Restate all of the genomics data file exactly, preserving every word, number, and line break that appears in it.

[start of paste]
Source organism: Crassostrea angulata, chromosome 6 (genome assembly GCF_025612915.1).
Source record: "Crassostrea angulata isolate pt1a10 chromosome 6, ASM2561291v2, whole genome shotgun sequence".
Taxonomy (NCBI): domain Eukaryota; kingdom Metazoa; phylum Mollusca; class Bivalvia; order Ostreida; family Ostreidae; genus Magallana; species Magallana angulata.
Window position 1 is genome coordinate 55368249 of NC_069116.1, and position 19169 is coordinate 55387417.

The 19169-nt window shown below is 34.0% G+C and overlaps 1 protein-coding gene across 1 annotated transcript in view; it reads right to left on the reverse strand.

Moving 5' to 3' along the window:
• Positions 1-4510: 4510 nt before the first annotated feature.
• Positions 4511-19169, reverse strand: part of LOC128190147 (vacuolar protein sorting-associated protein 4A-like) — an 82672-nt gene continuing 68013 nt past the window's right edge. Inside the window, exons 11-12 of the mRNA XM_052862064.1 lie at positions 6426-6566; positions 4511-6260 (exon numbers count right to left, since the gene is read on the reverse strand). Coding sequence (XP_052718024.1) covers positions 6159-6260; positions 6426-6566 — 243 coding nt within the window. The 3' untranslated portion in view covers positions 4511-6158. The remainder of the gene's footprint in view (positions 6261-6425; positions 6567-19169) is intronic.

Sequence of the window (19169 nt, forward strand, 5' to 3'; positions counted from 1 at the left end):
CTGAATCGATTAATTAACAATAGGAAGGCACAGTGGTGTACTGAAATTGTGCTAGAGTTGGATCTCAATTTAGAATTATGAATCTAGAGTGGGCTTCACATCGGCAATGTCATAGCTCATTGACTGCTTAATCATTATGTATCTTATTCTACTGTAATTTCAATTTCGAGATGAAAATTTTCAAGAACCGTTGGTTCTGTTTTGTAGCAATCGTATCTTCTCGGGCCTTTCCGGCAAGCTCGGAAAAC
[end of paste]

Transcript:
Source organism: Crassostrea angulata, chromosome 6 (genome assembly GCF_025612915.1).
Source record: "Crassostrea angulata isolate pt1a10 chromosome 6, ASM2561291v2, whole genome shotgun sequence".
Taxonomy (NCBI): domain Eukaryota; kingdom Metazoa; phylum Mollusca; class Bivalvia; order Ostreida; family Ostreidae; genus Magallana; species Magallana angulata.
Window position 1 is genome coordinate 55368249 of NC_069116.1, and position 19169 is coordinate 55387417.

The 19169-nt window shown below is 34.0% G+C and overlaps 1 protein-coding gene across 1 annotated transcript in view; it reads right to left on the reverse strand.

Moving 5' to 3' along the window:
• Positions 1-4510: 4510 nt before the first annotated feature.
• Positions 4511-19169, reverse strand: part of LOC128190147 (vacuolar protein sorting-associated protein 4A-like) — an 82672-nt gene continuing 68013 nt past the window's right edge. Inside the window, exons 11-12 of the mRNA XM_052862064.1 lie at positions 6426-6566; positions 4511-6260 (exon numbers count right to left, since the gene is read on the reverse strand). Coding sequence (XP_052718024.1) covers positions 6159-6260; positions 6426-6566 — 243 coding nt within the window. The 3' untranslated portion in view covers positions 4511-6158. The remainder of the gene's footprint in view (positions 6261-6425; positions 6567-19169) is intronic.

Sequence of the window (19169 nt, forward strand, 5' to 3'; positions counted from 1 at the left end):
CTGAATCGATTAATTAACAATAGGAAGGCACAGTGGTGTACTGAAATTGTGCTAGAGTTGGATCTCAATTTAGAATTATGAATCTAGAGTGGGCTTCACATCGGCAATGTCATAGCTCATTGACTGCTTAATCATTATGTATCTTATTCTACTGTAATTTCAATTTCGAGATGAAAATTTTCAAGAACCGTTGGTTCTGTTTTGTAGCAATCGTATCTTCTCGGGCCTTTCCGGCAAGCTCGGAAAAC